Within the reef exists a complex food web in which nothing goes to waste. Animals such as conch, sea urchins, and surgeonfish graze on algae, thereby preventing it from overtaking and killing the coral. Huge eyed squirrelfish feed along the reef at night and help keep the grazers in check. Sea fans and sea anemones wave back and forth in the water column, using their tentacles to catch particulates and tiny organisms floating in the water. Other reef animals eat the coral or the mucus that coats it.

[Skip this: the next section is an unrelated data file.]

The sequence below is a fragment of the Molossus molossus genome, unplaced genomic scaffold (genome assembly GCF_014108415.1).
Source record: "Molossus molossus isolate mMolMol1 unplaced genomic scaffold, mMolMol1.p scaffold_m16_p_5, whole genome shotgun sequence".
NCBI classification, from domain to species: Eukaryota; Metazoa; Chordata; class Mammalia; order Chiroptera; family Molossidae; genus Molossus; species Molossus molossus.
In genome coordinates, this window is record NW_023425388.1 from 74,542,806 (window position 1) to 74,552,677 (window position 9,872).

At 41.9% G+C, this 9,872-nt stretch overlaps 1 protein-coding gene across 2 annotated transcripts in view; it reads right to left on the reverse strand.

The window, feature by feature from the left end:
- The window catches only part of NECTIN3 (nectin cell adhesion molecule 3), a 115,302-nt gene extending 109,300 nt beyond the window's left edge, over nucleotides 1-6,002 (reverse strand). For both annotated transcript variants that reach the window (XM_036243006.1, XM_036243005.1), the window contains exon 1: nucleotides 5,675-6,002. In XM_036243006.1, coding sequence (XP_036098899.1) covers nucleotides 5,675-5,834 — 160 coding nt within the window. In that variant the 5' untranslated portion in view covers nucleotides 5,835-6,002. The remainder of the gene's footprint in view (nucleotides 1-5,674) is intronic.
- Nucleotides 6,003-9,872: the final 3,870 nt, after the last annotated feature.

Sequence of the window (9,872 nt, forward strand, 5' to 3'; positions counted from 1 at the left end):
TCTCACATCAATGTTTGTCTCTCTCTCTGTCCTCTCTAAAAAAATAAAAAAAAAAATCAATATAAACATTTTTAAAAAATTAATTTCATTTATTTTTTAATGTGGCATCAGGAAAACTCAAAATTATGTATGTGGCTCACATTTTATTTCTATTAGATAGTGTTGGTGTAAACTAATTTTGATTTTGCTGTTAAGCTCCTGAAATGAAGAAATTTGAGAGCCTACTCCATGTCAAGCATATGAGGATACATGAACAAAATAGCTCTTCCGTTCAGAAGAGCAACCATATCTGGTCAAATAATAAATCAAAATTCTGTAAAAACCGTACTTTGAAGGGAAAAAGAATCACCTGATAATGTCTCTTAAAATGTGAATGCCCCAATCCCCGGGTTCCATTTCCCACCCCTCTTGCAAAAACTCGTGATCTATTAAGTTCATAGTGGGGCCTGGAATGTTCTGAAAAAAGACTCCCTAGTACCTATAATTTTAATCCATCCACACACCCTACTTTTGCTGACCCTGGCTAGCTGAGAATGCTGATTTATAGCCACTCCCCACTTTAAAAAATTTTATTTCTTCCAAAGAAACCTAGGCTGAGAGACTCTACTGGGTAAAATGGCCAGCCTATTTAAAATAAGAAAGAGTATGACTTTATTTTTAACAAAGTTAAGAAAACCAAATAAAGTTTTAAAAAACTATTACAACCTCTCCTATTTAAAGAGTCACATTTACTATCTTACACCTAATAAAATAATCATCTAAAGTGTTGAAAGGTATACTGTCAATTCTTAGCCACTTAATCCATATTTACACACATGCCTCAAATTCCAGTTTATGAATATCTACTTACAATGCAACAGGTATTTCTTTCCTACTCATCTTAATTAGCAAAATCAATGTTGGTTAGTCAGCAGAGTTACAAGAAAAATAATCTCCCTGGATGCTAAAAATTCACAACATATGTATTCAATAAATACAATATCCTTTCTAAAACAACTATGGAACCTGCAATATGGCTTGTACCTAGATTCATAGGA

The coral reef ecosystem displays a complex interdependency of organisms. Some depend more on each other than others and develop symbiotic relations. The corals and zooxanthellae are one example of a mutually beneficial relationship. Another example is the cleaners and their hosts. Organisms such as the scarlet banded shrimp and neon goby "clean" other organisms by removing parasites and food particles from their gills and mouths. The cleaners get food while the host organisms stay free of potentially harmful parasites.